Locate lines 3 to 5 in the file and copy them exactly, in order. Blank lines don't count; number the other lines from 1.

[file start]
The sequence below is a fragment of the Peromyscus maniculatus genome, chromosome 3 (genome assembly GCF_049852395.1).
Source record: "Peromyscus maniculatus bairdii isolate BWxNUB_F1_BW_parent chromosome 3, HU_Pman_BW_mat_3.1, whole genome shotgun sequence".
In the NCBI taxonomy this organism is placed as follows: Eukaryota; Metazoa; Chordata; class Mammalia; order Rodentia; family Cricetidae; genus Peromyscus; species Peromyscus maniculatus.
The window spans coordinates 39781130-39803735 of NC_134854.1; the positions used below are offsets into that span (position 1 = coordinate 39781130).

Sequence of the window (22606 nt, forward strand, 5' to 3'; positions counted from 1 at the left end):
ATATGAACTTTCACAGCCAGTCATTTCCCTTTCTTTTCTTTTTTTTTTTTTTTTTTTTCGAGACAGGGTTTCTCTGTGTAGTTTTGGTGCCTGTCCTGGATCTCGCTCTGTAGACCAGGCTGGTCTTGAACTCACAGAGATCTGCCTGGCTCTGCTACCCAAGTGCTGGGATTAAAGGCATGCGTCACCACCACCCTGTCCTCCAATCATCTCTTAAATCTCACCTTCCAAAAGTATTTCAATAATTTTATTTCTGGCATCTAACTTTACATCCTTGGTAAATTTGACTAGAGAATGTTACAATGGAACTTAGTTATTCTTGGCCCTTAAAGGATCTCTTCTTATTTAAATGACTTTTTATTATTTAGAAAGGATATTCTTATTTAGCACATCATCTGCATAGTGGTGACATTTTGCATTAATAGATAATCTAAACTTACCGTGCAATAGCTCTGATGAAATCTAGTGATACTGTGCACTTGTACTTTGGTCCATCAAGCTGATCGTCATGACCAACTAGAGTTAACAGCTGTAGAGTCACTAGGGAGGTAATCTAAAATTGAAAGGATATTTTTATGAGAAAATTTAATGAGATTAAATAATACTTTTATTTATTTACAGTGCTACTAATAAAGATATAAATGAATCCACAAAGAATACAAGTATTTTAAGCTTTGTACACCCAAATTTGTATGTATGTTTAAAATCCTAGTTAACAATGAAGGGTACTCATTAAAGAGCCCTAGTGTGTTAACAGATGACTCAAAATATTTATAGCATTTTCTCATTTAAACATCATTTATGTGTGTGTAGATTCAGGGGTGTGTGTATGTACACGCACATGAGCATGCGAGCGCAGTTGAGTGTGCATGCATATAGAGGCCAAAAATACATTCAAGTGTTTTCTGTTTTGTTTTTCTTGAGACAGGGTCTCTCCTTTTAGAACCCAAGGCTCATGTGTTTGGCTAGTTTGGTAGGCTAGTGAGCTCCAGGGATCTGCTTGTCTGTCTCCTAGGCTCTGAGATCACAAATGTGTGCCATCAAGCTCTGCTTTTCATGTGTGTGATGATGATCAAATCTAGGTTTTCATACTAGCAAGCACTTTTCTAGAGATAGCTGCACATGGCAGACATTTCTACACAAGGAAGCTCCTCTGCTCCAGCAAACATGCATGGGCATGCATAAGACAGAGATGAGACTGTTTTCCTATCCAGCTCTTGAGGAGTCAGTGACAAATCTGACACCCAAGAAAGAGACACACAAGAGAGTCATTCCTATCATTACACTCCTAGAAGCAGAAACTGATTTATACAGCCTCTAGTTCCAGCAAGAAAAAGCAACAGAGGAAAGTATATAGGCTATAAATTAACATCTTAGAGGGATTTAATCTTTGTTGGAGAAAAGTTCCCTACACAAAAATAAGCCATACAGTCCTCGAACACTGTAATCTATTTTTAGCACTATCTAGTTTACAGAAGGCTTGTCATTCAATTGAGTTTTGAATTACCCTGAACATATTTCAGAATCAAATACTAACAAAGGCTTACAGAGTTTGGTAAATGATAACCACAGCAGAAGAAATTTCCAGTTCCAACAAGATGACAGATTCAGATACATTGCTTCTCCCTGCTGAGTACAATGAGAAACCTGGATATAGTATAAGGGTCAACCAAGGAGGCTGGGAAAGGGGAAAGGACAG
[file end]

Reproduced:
In the NCBI taxonomy this organism is placed as follows: Eukaryota; Metazoa; Chordata; class Mammalia; order Rodentia; family Cricetidae; genus Peromyscus; species Peromyscus maniculatus.
The window spans coordinates 39781130-39803735 of NC_134854.1; the positions used below are offsets into that span (position 1 = coordinate 39781130).

Sequence of the window (22606 nt, forward strand, 5' to 3'; positions counted from 1 at the left end):